Tuesday, October 6, 2009

Picking Apples, Seeking Grace


I was picking apples today from the ancient apple tree in my yard -- you might see them scattered around the base and beneath the hammock. Since they're a late-season variety, they really aren't edible until there's been a freeze or two -- now they're ripening nicely. There's a lot of competition for these apples and between worms, bees, crows, and the dozen or so wild turkeys that drop by occasionally, I have to be diligent if I want to be anything but the local purveyor of free fruit.

Most of the ones on the ground have been picked over, nibbled, and are turning to nature's version of apple sauce. But today I did good and managed to find a bagful for my neighbor who had generously shared some zucchini and yellow squash with me from his garden a few weeks ago. As a child, I read enviously about characters who wandered through their orchards, picking apples from the trees.

What strikes me now is the ordinariness of doing such a thing. Not in the sense that I've grown accustomed and it's become commonplace, but rather, it's less romantic than in seemed through the eyes of Louisa May Alcott or Henry David Thoreau. And that's a good thing because now picking apples from a tree that grows a few paces from my house is free to become an agent of grace.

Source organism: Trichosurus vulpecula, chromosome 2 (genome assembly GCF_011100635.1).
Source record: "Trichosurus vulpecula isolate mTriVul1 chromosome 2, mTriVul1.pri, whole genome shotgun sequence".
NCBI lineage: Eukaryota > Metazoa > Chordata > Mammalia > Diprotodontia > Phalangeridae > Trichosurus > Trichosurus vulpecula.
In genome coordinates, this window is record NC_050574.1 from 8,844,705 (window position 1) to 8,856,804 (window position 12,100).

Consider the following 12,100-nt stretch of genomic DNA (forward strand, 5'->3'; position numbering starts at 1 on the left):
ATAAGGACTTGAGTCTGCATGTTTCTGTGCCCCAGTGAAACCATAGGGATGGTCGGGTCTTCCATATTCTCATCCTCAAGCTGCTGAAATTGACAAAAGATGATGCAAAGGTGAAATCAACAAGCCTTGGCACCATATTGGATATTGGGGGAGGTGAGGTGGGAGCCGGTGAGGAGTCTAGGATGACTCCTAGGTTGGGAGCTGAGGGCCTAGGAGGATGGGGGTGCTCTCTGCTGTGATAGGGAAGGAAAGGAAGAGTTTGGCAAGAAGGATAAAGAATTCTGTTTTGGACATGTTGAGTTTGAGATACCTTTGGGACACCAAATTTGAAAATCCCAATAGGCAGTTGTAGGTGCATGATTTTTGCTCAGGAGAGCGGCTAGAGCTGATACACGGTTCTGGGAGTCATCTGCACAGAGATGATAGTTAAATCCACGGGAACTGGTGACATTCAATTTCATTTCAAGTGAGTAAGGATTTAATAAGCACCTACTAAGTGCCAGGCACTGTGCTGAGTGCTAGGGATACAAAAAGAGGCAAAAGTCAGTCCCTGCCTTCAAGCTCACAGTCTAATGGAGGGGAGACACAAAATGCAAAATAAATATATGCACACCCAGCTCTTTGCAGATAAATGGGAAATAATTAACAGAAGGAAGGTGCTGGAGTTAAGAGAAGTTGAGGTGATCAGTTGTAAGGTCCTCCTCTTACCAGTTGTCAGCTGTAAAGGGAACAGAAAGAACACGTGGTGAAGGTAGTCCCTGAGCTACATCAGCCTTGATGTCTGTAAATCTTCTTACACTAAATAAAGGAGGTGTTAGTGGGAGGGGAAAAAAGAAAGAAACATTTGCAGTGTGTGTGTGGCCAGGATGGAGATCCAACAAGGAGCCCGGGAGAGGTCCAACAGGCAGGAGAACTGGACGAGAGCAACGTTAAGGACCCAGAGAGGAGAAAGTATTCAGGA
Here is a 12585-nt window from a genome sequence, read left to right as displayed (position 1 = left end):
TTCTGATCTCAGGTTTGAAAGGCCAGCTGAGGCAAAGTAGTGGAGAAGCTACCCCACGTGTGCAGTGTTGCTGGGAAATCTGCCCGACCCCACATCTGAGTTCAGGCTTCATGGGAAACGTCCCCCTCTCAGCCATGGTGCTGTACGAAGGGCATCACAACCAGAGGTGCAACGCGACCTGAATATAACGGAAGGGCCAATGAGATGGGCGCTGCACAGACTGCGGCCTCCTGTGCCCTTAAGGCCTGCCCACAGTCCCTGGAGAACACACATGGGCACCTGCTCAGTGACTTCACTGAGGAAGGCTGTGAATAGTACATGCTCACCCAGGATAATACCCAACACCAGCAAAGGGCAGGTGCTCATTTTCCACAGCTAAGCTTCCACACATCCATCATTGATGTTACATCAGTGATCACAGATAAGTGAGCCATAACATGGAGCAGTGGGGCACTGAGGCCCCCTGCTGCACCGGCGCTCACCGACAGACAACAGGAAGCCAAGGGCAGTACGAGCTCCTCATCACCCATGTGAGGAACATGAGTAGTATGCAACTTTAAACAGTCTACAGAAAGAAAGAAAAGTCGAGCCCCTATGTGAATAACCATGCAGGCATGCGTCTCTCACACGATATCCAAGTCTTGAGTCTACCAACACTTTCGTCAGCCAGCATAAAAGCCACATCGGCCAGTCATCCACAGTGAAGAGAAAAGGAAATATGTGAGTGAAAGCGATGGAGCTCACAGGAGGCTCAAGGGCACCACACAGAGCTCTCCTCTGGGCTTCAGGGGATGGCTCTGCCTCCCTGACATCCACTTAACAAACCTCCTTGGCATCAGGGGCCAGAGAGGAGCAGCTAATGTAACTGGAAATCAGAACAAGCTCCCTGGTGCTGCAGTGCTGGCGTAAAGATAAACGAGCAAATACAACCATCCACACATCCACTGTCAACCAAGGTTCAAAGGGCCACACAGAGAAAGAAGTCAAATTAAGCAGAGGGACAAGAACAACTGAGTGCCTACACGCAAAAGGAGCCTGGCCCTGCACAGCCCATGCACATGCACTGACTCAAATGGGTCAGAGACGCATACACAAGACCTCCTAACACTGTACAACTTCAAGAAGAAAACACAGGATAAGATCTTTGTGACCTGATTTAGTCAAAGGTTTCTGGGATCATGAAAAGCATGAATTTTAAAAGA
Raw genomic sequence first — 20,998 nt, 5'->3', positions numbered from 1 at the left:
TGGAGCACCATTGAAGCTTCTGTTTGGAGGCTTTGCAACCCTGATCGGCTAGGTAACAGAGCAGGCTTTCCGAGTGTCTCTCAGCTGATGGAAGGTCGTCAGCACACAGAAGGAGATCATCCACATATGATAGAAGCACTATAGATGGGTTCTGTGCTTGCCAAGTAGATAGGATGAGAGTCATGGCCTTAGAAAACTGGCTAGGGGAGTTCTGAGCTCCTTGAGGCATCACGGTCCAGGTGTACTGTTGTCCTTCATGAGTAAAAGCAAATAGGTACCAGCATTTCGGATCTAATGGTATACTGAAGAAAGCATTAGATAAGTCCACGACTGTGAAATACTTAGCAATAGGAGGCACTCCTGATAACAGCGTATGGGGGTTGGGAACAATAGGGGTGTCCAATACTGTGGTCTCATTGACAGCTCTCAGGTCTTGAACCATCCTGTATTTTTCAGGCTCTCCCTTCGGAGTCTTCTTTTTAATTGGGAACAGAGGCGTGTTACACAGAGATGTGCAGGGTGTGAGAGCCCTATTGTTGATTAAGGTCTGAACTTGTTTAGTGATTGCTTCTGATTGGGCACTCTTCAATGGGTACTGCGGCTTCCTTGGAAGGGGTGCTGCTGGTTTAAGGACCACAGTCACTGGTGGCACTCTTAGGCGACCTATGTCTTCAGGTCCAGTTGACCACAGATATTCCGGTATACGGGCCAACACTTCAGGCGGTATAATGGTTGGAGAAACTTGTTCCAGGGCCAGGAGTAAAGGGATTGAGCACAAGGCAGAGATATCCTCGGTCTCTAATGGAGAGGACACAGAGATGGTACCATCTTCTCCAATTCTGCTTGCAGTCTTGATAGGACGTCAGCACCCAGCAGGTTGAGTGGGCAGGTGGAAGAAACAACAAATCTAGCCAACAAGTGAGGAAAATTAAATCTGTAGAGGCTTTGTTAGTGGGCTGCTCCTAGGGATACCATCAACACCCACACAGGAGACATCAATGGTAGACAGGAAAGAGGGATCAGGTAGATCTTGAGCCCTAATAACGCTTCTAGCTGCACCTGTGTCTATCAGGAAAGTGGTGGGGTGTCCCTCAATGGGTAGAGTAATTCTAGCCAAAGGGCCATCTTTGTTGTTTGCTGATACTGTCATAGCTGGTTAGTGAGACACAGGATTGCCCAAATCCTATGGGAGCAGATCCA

On film, encounters with transcendence are rarely the kind of thing with which most of us can identify. The wrath of God wiping away Nazi soldiers in Raiders of the Lost Ark makes for great cinema, but if we rely on drama as a guide, we miss the real nature of mystery. Elizabeth Barrett Browning said, "Earth's crammed with heaven, and every common bush afire with God; but only he who sees takes off his shoes." As long as we're looking for Industrial Light and Magic, it's too easy to overlook what's happening right at our feet.


(Photo by the author)

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